In her contentment in her role, she may be typical of most people of her social class and historical era. The English poet, Alexander Pope, for instance, published a poem in 1733 titled “An Essay on Man”, in which he asserts that, because we cannot know God’s purposes, we cannot complain about our position on the great chain of being, and must accept that “Whatever IS is right.” Martha Washington died in 1802 before the blossoming of the Romantic movement, which altered perspectives considerably.
To 21st century readers, some of Martha’s attitudes are jarring. Although she befriends other officers’ wives and raises funds for the army during the War of Independence, she complains, prior to the war, about the Boston “rabble” stirring up skirmishes with British troops. When the American colonies decide to boycott British goods as a protest against taxation without representation, she is concerned that no more luxury imports will be coming her way in the near future.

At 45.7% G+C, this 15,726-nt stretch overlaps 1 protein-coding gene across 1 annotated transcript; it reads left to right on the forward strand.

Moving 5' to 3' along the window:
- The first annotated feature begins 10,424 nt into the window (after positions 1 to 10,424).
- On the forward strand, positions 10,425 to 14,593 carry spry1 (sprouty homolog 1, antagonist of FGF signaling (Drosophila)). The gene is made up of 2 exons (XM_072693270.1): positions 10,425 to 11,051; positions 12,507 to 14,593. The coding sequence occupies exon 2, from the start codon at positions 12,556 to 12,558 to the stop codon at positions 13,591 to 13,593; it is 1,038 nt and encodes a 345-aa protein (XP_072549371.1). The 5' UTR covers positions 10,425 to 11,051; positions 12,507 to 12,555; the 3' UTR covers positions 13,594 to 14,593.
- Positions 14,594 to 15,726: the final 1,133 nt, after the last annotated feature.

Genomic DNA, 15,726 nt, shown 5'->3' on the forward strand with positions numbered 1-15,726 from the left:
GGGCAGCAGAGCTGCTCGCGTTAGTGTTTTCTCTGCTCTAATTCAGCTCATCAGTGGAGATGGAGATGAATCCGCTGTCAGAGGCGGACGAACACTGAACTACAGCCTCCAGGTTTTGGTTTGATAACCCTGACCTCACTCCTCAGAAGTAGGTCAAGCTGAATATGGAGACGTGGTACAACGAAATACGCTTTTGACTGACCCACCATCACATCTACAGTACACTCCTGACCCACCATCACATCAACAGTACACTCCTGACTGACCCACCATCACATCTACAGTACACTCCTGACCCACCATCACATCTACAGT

Her views on slavery, although typical for someone of her social standing and geographic origins, will make most 21st century readers wince. She claims to regard her slaves as family: “We may have disciplined the servants a bit differently than our children,” she says, “but we did so with equal results in mind: to teach them what their boundaries were and what was expected of them to be decent, hardworking people.” She wonders how she and George Washington will “maintain their way of life” if they freed their slaves.
During the war, the Washingtons are based in Pennsylvania, which has granted freedom to any slave who has lived in the state for six months. The Washingtons decide to send Martha’s slaves back to Virginia, where slavery is legal, to prevent them getting their freedom. Later, in 1796, when Oney Judge, Martha’s slave and personal maid, suddenly escapes from their household in Philadelphia, Martha can’t understand why the young woman would abandon her to seek liberty.